The series explores the many different challenges faced by queer women in the 1940s who lived in constant fear of losing everything. Another small moment from the original becomes the second storyline in the series: In the film, it’s just an appreciative nod – as a Black viewer returns the ball from out of bounds with a skillful, long throw instead of throwing it to the next player. On the show, pitcher Maxine Chapman doesn’t give up right away. She believes that her skills can break through the barriers of segregation – although as a Black woman she is explicitly not allowed to play.
Rebellion against racism in the “Negro Leagues”
The series does not bow to Hollywood’s need for harmony, which also likes to rewrite history for a happy ending. Maxine’s fight is in vain, even the actually so open white players are trapped in racist thought patterns. The resulting injustice is also painfully felt by the audience. The role models for Maxine’s story are the black professional players from the so-called “Negro Leagues”. With so many men being drafted into the military service in the 1940s, individual African American women are finding their way into the black men’s baseball leagues for the first time. Unlike their white colleagues, they play there in mixed-gender teams. Series creators Will Graham and Abbi Jacobson take this parallel storyline very seriously and give it almost half of the narrative time.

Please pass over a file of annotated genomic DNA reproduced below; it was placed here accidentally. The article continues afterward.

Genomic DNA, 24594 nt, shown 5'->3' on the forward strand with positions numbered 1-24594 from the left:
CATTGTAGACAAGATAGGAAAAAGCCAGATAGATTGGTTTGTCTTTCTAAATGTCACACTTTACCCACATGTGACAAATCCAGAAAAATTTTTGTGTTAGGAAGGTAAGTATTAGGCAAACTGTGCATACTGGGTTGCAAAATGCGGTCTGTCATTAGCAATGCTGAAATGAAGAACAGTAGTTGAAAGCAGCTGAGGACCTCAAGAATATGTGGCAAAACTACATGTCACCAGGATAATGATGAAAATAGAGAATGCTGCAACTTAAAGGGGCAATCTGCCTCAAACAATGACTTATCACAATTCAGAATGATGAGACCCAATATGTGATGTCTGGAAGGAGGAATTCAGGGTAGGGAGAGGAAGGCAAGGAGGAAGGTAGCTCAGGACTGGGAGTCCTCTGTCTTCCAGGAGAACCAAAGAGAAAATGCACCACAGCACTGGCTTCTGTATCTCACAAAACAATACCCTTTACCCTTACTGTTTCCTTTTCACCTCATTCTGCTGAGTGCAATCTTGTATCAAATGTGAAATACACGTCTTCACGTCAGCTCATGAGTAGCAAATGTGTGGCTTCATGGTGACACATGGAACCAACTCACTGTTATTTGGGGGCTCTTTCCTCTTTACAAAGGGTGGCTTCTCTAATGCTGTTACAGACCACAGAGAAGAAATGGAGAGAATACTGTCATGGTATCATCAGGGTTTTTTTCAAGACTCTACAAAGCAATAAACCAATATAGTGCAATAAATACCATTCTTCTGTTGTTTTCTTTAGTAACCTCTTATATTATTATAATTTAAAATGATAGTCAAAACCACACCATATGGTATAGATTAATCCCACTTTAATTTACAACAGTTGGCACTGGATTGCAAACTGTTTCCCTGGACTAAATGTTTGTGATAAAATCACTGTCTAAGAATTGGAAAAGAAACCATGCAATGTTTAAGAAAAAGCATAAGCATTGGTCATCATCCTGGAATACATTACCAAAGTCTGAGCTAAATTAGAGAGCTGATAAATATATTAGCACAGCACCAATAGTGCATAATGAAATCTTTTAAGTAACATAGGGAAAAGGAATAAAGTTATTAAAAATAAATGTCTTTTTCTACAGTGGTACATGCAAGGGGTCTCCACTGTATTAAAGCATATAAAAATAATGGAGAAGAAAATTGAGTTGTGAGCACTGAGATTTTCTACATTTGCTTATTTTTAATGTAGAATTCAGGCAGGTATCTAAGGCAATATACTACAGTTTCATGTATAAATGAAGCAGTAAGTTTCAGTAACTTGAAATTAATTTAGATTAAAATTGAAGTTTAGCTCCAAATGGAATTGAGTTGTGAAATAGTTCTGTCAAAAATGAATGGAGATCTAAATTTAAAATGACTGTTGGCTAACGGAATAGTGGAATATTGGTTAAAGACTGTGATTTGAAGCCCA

How serious is also shown by the figures themselves, many of whom are inspired by historical sportswomen: their friendships seem alive, the characters have weaknesses and quirks that distinguish them and make them unique – but always anchor them in their time. Maxine’s loving and ambitious mother worries that the tomboyish daughter, like her aunt, could be “inverted”, i.e. homosexual. The fear of queer people divides families and friendships – and threatens to engulf the Rockford Peaches as well.